Books

Sen. Warren keeps her ‘Pinkie Promises’ in new children’s book

Senator Elizabeth Warren’s new children’s book is a story of persistence that all starts with a pinkie promise.

Sen. Elizabeth Warren makes her signature "pinky promise" with Katie Duran, 8, of Wolfboro, N.H., at a campaign event in 2019. (AP Photo/Elise Amendola)

On the presidential campaign trail, Senator Elizabeth Warren was well known for her locked-pinkie-finger poses with young girls. Those interactions were all about inspiring girls to dream big, and that’s exactly what she hopes to do with her new children’s book. 

Warren debuted her first children’s book, “Pinkie Promises,” on Tuesday, but she started writing it back in March 2020 when she dropped out of the presidential race.

“I started this book right after I dropped out for president,” Warren told The Boston Globe. “I started writing as a way to [tell] every one of those little girls I had seen, ‘That’s what we do. We stand strong.’”

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The picture book, illustrated by nonbinary Canadian illustrator Charlene Chua, follows Polly, who is initially told about all the things she can’t do. Then, she meets a woman running for president and they make a “pinkie promise” to remember all the things girls can do. She also has a dog named — you guessed it — Bailey.

“What Polly does each time is she gets in the fight,” Warren told the Globe. “She stands on the field and she kicks the ball. But you never see if she kicks that ball and makes a goal. You never see if she wins her [class] presidency. Because it doesn’t matter for the story. Her growth, strength, and courage are getting into the fight, and you can’t win if you don’t get in. That’s the heart of it.”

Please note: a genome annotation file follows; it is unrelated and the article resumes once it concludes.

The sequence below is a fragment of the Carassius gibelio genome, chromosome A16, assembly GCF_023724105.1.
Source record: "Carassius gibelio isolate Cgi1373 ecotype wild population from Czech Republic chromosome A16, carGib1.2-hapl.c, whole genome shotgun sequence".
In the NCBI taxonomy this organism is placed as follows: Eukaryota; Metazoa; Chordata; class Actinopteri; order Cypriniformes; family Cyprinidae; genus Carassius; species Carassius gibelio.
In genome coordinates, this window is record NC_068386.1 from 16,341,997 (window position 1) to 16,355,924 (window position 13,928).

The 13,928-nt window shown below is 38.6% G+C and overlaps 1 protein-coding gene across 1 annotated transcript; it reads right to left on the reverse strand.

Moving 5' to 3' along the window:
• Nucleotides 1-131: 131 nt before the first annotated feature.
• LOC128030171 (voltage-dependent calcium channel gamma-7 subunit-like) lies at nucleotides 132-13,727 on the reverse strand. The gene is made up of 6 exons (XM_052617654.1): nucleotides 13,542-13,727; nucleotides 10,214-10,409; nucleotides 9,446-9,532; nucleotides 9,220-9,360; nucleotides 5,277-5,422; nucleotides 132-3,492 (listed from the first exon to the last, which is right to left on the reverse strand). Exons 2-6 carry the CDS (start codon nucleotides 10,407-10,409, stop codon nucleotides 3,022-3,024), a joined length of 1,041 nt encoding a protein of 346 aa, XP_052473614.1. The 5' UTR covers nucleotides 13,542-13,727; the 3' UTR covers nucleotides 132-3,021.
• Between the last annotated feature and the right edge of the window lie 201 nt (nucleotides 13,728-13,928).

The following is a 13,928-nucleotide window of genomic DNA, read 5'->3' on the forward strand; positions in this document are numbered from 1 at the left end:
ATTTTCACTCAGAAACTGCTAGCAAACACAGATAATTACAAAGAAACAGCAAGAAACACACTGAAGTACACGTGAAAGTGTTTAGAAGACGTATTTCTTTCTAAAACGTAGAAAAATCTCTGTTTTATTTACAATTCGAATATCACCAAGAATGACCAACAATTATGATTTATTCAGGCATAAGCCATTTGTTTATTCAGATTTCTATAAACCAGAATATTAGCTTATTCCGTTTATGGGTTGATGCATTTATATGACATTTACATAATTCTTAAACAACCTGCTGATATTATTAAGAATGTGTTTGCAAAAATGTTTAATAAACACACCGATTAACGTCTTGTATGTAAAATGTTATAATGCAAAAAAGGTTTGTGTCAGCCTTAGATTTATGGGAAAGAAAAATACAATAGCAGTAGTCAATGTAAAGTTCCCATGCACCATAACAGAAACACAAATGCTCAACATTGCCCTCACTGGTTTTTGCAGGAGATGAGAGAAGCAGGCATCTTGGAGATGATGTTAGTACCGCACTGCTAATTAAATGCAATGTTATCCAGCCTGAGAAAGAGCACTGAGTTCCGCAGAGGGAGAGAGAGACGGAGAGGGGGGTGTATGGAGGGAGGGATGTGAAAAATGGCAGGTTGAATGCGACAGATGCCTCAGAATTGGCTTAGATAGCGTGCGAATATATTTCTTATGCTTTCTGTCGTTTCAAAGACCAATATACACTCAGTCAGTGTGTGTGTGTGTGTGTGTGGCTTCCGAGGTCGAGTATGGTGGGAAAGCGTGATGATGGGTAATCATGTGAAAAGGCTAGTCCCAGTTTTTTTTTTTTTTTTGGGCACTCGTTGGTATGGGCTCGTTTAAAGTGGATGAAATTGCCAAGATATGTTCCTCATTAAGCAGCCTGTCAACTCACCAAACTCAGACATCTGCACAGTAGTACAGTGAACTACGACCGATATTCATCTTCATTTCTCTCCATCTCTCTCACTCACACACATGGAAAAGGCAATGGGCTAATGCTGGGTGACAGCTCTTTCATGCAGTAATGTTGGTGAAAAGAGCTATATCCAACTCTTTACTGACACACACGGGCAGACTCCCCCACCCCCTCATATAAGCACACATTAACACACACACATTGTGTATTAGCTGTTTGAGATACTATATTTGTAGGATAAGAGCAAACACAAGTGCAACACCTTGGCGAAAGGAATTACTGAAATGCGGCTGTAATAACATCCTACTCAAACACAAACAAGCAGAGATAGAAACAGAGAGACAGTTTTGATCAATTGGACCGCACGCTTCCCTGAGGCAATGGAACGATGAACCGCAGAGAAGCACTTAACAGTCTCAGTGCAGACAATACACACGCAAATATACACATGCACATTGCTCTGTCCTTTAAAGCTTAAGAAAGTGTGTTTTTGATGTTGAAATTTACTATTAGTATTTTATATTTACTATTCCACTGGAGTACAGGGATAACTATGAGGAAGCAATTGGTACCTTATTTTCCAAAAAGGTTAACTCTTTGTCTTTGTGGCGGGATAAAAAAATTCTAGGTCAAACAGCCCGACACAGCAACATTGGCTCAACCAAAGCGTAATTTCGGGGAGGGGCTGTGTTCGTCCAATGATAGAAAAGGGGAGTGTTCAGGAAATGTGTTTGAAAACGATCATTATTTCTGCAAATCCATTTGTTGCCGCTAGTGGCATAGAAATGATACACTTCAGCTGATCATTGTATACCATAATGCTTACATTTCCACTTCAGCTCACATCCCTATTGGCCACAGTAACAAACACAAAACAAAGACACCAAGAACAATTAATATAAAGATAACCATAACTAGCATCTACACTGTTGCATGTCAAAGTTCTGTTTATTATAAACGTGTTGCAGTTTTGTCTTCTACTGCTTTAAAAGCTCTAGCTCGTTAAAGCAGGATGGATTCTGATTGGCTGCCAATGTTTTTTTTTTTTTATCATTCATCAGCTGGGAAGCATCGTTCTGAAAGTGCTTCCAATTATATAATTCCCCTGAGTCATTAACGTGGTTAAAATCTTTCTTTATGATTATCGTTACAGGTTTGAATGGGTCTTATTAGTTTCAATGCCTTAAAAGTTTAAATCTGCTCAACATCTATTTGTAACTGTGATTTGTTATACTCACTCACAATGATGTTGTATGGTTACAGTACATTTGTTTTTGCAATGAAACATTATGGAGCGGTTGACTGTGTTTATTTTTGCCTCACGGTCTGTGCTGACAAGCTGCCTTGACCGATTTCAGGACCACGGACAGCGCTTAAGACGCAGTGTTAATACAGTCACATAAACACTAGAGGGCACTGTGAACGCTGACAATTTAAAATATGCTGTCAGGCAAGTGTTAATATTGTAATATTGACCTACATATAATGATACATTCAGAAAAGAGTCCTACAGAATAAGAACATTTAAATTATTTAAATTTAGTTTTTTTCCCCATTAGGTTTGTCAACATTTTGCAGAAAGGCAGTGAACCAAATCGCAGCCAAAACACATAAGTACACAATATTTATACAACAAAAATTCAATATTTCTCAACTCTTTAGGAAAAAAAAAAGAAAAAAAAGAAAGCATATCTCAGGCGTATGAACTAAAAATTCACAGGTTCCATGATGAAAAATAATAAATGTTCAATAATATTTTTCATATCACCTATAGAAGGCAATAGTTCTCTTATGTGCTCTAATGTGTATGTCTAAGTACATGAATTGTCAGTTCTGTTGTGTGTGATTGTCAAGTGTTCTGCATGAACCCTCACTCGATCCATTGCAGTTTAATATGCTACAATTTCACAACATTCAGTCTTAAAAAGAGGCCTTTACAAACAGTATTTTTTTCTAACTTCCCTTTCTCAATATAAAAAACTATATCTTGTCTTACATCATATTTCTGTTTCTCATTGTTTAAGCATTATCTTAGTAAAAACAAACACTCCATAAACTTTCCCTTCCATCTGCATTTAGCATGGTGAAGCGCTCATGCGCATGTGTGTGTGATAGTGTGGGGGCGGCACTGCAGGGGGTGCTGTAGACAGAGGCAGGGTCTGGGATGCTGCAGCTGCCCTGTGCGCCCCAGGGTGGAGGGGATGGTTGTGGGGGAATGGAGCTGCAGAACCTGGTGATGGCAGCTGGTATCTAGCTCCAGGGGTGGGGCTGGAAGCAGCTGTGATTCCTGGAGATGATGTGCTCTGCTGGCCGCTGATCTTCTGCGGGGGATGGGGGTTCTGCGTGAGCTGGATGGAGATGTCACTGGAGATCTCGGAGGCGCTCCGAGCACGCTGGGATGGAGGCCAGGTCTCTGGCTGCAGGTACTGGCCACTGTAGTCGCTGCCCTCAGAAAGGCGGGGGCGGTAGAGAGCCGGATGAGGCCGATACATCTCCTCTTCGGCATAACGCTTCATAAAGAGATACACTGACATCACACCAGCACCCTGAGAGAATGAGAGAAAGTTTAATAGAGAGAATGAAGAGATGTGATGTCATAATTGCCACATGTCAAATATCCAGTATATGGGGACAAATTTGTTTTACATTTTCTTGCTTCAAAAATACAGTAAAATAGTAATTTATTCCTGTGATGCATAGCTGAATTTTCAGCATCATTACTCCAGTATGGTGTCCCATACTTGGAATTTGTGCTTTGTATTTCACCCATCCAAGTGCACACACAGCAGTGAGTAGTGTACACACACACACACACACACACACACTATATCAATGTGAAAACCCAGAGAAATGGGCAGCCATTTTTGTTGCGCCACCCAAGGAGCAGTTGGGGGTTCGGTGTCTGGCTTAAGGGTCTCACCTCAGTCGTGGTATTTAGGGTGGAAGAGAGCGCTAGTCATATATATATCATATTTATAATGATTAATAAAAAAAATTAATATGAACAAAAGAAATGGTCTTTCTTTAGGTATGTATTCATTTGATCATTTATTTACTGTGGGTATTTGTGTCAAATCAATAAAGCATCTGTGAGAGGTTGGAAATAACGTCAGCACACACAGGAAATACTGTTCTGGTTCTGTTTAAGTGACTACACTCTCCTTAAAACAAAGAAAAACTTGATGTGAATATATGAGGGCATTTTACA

Warren remembers pinkie promises from her youth as having a “strengthening quality” between girls and started making them when she was on the campaign trail for Massachusetts senator ten years ago.

“Every time I would see a little girl, I’d drop down on one knee and say, ‘My name is Elizabeth and I’m running for Senate, because that’s what girls do.’ And we’d make a pinkie promise,” she told the Globe. “Through the years, I’d have people come up to me and show me their pinkie promises pictures from when they were little girls. It was a huge thing during the presidential elections for me, and what it’s always meant is that we remember, ‘That’s what girls do.’”

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Warren held an outdoor reading of her new book at Porter Square Books in Cambridge on Sunday, but photos and video weren’t allowed. The event was sold out.

“I wrote this book for all the little girls I’ve done pinkie promises with,” Warren tweeted last week. “It’s about the joy and hope that comes with throwing yourself into the fight, and the power of dreaming big.”

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